Monday, December 19, 2016

Mantis Update

On one of the collection trips we took to Rosemont Forest Preserve, the class spotted several mantodeas. The one I caught was pregnant so Andy suggested I keep her for a few weeks until she lay her egg sack. Pictured aboveis a photo of the egg in a jar (this will hatch in spring, so I will place this outside in a field). The video Mantis Clips is a series of clips that I documented during my care. My roommate and I would catch insect, mostly grasshoppers and large flies, from the garden about every two days. Sometimes the Mantis would hunt them, chew the, and drop the prey once they stopped squirming.

(fall 2016 Katia Perez-Fuentes)

Tuesday, December 13, 2016

Where do the insects go during winter?

We have touched on a few of the topics discussed in this broadcast about where insects may go during the winter. Listen to Montana's Public Radio segment to learn more about the ways insects may survive the cold. From becoming "living popsicles" to producing a chemical similar to a car's antifreeze to warm them this broadcast gives a great overview of why we don't see many insects during the freezing months.

-Sarah Rose

Insect Game

Now that the semester is coming to a close, test your insect knowledge with this game! This could also be used as a study tool for today's exam.

-Sarah Rose
You know what they say.. an insect a day keeps the doctor away.

The End Of Fish Oil Capsules

-Tara Parambi (2016)

Mantid Partyyyy

- Tara Parambi (2016)
My mother found this insect on our window back home in Mumbai, Maharashtra, India. It looks like a curry leaf coincidentally. It's a little hard to identify without more detailed photos. What do you guys think it is?

- Tara Parambi (2016)

Monday, December 12, 2016


The decline of the Bee population poses a huge problem for the future of human agriculture, not to mention the unbalanced ecosystems that will be harmed with the bee's absence (as they are main pollinators). It seems that Harvard engineers have been working on robot bees (link) as a solution to the insect loss. 

It's interesting to think about this technological development as another industrialization of labor, and we must consider the effects this might have in the micro-ecosystems such as the  insect world. What affects might this introduction have on other insect species that co-exist with the bees in symbiotic relationships? 

- Katia Perez (fall 2016)

The Peppered Moth

Even back in high school, the case of the British peppered moth appeared in my biology textbook. The British peppered moth changed colour in the period of the industrial revolution (so called "industrial melanism"), from spotted white to black, to camouflage on the soot stained surfaces. From this article published in June, scientists have discovered the genetic reason for the transformation as well as pin pointed the year in which this mutation might have occurred -- 1819.

The scientists looked at the moth genome, identifying any difference between the two coloured samples. This could be done with the current day technologies, but could not have been investigated with this precision back in the day. Machines used would be similar to ones we saw on our field museum visit.

The specific gene found to have caused the mutation is called cortex.

They used the fact that the genome, over time, gets scrambled around as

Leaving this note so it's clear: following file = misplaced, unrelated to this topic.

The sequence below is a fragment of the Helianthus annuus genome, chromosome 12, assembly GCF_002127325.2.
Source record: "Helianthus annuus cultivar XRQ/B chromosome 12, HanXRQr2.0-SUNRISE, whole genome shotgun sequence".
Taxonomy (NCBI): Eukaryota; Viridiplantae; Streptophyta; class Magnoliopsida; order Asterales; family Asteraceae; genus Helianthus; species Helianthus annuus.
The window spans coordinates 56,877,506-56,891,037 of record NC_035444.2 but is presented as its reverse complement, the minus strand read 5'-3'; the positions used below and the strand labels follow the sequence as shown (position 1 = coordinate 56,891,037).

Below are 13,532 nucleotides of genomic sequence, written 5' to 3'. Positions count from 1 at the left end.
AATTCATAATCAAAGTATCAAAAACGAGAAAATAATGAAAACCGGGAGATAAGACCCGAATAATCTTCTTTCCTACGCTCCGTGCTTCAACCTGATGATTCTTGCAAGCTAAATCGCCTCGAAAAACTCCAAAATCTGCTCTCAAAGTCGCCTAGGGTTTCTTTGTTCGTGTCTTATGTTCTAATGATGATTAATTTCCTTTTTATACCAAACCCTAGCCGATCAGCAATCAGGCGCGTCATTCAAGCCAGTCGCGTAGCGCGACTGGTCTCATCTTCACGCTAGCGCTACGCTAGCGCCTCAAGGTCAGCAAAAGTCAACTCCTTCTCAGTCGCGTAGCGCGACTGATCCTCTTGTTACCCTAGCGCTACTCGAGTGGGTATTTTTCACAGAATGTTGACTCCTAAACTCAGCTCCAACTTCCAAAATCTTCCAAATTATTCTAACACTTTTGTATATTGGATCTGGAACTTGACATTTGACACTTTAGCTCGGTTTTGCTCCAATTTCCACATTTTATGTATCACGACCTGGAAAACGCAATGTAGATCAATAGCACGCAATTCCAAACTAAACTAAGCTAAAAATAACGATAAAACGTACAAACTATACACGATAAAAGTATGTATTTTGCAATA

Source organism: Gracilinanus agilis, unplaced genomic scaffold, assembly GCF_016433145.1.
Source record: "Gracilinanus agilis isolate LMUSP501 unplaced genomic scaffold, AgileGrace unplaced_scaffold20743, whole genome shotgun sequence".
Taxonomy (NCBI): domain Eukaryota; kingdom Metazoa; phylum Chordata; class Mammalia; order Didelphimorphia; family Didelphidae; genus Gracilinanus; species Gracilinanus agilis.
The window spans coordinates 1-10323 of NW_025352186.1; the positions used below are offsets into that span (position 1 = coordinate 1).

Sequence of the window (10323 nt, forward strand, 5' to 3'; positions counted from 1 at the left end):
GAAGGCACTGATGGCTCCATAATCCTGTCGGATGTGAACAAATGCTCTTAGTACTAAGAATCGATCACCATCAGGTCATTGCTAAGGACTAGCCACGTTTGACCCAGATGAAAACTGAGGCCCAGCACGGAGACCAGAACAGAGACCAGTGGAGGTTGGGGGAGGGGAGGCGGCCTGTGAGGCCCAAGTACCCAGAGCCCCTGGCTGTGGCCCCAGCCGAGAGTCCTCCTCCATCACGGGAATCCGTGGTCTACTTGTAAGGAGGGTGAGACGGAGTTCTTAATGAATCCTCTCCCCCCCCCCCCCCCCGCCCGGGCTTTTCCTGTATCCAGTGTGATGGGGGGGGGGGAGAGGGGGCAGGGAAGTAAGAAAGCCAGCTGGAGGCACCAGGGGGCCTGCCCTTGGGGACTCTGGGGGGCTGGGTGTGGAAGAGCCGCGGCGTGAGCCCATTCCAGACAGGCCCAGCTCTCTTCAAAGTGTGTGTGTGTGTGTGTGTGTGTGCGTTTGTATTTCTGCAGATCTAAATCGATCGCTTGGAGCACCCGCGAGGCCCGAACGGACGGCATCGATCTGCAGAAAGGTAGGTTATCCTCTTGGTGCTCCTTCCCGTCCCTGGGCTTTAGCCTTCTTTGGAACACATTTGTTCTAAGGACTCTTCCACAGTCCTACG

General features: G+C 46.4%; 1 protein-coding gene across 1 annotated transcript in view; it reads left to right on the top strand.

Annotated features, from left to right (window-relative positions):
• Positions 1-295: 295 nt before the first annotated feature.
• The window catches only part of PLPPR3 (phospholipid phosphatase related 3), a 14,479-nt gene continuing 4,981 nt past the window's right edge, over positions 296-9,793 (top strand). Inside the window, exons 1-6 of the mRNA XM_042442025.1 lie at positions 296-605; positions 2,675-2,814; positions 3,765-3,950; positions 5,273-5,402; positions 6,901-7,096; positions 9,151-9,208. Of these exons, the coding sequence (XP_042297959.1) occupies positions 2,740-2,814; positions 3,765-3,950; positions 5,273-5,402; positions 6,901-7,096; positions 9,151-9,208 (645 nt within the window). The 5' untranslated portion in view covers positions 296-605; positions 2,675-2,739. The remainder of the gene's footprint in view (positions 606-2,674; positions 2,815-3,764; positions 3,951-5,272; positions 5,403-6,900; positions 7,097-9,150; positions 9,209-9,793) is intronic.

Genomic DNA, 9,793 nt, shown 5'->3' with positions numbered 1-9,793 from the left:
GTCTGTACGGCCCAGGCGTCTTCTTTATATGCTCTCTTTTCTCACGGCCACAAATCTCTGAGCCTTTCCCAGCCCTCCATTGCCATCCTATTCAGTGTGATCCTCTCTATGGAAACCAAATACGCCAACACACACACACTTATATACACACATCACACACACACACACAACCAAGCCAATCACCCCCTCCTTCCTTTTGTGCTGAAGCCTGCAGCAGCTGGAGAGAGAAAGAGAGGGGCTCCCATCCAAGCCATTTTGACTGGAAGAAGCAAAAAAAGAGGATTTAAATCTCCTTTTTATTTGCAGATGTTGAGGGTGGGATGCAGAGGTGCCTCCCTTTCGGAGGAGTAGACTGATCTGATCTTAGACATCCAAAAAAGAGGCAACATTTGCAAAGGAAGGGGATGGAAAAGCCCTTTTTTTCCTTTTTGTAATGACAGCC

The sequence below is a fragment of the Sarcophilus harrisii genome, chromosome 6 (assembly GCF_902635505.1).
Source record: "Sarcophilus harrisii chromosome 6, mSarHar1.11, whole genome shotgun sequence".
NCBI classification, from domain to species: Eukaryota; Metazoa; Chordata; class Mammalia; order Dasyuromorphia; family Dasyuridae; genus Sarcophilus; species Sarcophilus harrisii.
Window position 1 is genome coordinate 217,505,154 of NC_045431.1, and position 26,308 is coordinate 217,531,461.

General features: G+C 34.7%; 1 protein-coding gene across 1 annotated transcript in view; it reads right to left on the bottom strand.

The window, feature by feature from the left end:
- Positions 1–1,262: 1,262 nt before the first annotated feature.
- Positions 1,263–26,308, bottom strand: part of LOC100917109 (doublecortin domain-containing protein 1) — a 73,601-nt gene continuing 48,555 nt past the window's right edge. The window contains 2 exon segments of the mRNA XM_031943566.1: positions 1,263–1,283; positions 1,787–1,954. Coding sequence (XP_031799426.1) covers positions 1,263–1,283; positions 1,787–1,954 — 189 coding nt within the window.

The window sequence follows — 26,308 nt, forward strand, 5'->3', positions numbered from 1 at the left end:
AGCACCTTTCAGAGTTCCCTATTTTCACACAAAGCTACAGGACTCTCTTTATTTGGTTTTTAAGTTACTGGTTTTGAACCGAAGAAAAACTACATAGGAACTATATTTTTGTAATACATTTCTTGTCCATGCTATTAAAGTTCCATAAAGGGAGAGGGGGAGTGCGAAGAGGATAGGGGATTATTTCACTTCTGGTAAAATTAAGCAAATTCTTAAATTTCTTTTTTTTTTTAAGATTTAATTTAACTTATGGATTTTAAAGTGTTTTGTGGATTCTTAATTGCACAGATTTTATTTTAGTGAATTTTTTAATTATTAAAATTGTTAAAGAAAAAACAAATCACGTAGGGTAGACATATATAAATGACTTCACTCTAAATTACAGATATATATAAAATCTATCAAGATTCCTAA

pieces switch between chromosomes in a process called
"recombination". A close look at the stretches right next to the cortex
mutation showed very little scrambling; this was a recent event.

And with why this mutation was favoured -- natural selection. Where the mutation turned these moths from white to black, helping them with camouflage from predators in sooted surfaces, benefiting their survival rates. Eventually, the darker coloured population increased so drastically that the lighter coloured ones were outnumbered.

This article shows the importance of technological advances in solving biological mysteries from past events, like this highly recognised peppered moth. Perhaps with these new possibilities comes the need to ask whether is is necessary to spend immense amounts of funding and time to solve unknowns from the past, even if they do not necessarily aid discoveries that help solve current problems.


Entomophagy in Edinburgh Bakery

Bringing it back to the beginning of the semester when we read about entomophagy from extracts in Insect Lives, I stumbled across this article which reported on a new bakery in Edinburgh that serves insect based baked goods. In the video, the owner talked about various culinary advantages eating insects would bring.

Whereas in another BBC article, the act of eating insects is looked at upon from an environmental aspect, where the U.N. Food and Agricultural Organisation have proposed that eating insects instead of other animal proteins have the capability to help climate change. This goes back to our study on energy conservation through food chains earlier in the semester, where using the same amount of energy to produce e.g. 200 grams of beef, it could produce 2 kilograms of edible insects. Furthermore, the amount of greenhouse gases created by producing the same amount of beef would not be generated unless 20 kilograms of edible insects is produced. Due to the efficiency of producing insects in comparison to other protein sources, and the problems with supplying enough land and water for agriculture and food production (from overpopulation), it is proposed that incorporating insects in a general diet would contribute heavily to solving current environmental issues.